It's summer - time to go cruising. Whether in a powerboat or under sail, cruising has always held a special place in my soul. I've never been much of a day sailor. When younger, I used to race, but even racing was a means to an end.
Though I was extremely competitive, what I was really into was learning to optimize the handling of the boat under sail. Nowhere can you learn more about sailing and boat handling than by racing. That's not to say that racing will necessarily improve your seamanship.
My observations of cruising in sail- and powerboats is that, for most powerboaters, the destination is the key reason for cruising. It's like taking a car trip, but the destination is over water. The main idea is to get there. They enjoy being on the water, but they enjoy something that only cruising can provide: the option of joining in or opting out with the benefit of isolation.
For sailors, the trip itself is the thing. My personal experience has often been to resent the end of the passage. For me, at least, being on the water is the vacation. Sure I enjoy going ashore and to terra firma and my fellow boaters, but it's interrupting my time on the water, under way and making way. Away from the land it's my crew, the sea, the boat and me. The passage is my responsibility and my experience to share and enjoy.
In a way, cruising is a bit like the birds and the bees. There should be excitement, physicality, emotion, climaxes and relaxation. The stimuli are as different as the actual responses, but the overall experience should contain the same ingredients.
There are some things that you can do to ensure a memorable - favorable memories, that is - experience.
1. Don't put yourself on a schedule, especially not a tight schedule. I realize Type-A personalities are usually the ones who can afford to own or charter a cruising boat, but if they can accomplish so much in their careers, they can control the urge to do as much as possible when cruising. The object is to get away from stress, not create it.
2. Be very aware of the weather and let that dictate the timetable, rather than a schedule. This is especially true when cruising under power, but sailors are also guilty, especially if they think they have a fast boat. The tendency to believe that speed and power will pull you through, or allow you to beat impending weather, has caused more problems than almost anything else.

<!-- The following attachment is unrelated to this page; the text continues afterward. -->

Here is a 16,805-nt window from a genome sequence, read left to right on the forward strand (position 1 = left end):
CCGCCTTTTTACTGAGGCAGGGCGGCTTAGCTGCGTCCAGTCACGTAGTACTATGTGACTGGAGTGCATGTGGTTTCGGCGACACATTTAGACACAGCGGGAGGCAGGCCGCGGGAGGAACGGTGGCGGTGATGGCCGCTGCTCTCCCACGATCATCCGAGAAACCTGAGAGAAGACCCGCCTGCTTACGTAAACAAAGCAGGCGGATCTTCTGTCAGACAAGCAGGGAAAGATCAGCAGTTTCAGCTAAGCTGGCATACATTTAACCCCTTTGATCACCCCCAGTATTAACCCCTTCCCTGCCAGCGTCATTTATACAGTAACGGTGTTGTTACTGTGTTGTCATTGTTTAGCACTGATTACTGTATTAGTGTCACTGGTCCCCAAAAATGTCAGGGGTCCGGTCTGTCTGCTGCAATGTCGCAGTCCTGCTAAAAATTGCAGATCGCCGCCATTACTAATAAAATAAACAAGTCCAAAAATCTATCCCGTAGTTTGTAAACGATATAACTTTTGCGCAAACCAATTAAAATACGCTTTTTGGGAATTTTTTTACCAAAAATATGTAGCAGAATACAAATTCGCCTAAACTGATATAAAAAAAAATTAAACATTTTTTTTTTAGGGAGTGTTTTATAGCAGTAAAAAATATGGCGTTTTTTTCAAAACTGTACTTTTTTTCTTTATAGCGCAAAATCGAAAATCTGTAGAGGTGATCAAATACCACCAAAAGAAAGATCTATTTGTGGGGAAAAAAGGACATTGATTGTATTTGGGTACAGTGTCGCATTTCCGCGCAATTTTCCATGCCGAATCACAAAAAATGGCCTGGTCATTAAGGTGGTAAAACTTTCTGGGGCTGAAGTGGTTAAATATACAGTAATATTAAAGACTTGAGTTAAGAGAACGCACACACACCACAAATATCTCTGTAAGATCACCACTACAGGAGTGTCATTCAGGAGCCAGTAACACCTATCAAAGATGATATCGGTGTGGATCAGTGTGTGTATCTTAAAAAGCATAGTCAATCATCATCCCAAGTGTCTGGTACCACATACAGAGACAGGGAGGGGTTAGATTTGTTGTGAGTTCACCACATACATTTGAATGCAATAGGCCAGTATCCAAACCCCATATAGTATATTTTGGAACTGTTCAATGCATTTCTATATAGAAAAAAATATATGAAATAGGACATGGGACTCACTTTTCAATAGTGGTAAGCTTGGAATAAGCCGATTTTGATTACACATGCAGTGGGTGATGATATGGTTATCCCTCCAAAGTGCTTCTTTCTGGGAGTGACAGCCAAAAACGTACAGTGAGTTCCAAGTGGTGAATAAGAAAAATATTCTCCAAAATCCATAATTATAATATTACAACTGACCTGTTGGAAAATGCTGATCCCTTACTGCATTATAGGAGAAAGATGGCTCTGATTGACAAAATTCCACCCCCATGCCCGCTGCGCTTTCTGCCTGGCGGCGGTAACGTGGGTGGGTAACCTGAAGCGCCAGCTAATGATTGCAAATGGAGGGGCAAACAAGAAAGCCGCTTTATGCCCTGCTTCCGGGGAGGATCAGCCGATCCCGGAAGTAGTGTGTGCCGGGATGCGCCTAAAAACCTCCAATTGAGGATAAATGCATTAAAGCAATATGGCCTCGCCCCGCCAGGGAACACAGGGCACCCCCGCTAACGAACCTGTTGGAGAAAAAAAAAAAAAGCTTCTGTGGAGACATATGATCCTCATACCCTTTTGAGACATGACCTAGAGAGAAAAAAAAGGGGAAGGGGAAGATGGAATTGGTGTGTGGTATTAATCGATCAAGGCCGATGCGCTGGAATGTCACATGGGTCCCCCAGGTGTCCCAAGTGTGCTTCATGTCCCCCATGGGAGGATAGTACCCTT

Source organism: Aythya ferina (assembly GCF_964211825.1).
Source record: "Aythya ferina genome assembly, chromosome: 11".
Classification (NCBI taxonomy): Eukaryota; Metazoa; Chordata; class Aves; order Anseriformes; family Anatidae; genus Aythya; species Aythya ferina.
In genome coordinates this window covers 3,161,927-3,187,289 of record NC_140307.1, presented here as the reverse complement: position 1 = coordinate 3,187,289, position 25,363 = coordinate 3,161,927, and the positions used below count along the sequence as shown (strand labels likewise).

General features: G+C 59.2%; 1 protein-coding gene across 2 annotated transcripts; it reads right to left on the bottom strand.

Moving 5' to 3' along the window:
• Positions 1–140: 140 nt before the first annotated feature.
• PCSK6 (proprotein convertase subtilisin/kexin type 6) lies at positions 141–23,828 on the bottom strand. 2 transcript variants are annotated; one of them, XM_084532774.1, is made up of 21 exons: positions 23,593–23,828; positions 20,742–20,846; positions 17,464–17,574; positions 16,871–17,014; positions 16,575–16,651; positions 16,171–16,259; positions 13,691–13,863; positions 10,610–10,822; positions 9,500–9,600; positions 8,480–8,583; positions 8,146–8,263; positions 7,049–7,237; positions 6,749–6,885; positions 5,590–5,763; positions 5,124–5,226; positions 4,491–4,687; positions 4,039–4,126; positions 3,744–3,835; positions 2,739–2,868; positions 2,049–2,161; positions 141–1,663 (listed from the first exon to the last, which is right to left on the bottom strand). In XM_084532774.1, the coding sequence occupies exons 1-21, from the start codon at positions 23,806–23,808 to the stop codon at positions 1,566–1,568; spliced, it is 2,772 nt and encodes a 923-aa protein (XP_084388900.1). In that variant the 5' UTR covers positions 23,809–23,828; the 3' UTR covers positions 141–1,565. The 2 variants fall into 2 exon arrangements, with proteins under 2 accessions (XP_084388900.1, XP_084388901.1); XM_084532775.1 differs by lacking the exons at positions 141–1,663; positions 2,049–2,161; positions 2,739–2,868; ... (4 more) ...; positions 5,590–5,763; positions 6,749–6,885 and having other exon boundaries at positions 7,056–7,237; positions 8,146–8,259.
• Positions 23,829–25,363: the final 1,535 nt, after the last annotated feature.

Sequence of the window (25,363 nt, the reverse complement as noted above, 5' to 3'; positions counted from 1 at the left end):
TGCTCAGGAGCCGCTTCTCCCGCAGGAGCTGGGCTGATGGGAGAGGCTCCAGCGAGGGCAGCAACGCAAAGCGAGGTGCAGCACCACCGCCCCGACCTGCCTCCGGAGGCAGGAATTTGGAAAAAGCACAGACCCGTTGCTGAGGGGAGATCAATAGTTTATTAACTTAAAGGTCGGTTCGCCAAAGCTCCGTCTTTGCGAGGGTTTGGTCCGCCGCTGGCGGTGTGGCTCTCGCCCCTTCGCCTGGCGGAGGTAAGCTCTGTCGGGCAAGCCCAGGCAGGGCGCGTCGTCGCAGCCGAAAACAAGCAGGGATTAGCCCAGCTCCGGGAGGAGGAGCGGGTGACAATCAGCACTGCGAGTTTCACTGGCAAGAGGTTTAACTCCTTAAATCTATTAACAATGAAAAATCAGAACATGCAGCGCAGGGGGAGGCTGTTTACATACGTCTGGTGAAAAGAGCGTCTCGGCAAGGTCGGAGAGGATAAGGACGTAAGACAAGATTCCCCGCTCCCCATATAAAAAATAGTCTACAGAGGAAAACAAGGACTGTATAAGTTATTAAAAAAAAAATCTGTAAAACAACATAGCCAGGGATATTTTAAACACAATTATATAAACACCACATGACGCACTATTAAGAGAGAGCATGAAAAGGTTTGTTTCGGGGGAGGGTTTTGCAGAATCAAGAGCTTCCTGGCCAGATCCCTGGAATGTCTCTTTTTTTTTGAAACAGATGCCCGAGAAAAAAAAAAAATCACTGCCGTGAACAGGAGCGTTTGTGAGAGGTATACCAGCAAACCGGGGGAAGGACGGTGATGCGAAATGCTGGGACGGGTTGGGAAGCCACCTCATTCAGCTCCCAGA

3. Leave a float plan with someone reliable. If the unforeseen happens, there is someone who has an idea as to where you were going and when you were planning to arrive and/or return. Cell phones can be unreliable, especially on the water, and the VHF can fail, as can other methods of communication. It's nice to have someone who gives a damn on shore to wonder what's happening if they don't hear from you.
4. Know your crew - who might get seasick, who could actually help in an emergency. At least one other seaman on board is comforting and can help share the load.
5. Make sure your charts are current and updated from the Coast Guard Notice to Mariners.
6. Plan your cruise so you know what hidey-holes are available along the legs of your passage, depending on wind and tide conditions.
7. If there will be kids on board, plan to involve them. I know that with television, movies, computers, video games and cell phones it may be difficult, but have them do something to get them away from the electronics. Our kids were expected to share the burden when we cruised, so that was less of a problem. We never brought consumer electronics on board - it was a rule and the discipline paid off. Of course, we were lucky that they loved being on the boat and they had the carrot of occasionally bringing friends.
8. If people are getting queasy, don't let them go below; they'll only get worse. Take seasickness preventatives on a prophylactic basis. Have a supply of ginger-based items, crackers, cookies, tea - the old shtick about an ounce of prevention is still valid and ginger works.
9. I enjoy a sundowner or a beer as well as the next guy, but don't consume alcohol when under way - no exceptions on board. Make sure everyone understands that rule.
10. It goes without saying that your mechanical, electrical, plumbing (including pumpout) and electronic systems should be checked and good to go before you leave the dock. Make sure you have reasonable spares and "stuff," such as duct tape, nuts and bolts, and tools before casting off.
11. Enjoy yourself but prepare. You all know the Seven Ps: Prior planning and preparation prevents piss poor performance.
This article originally appeared in the August 2010 issue.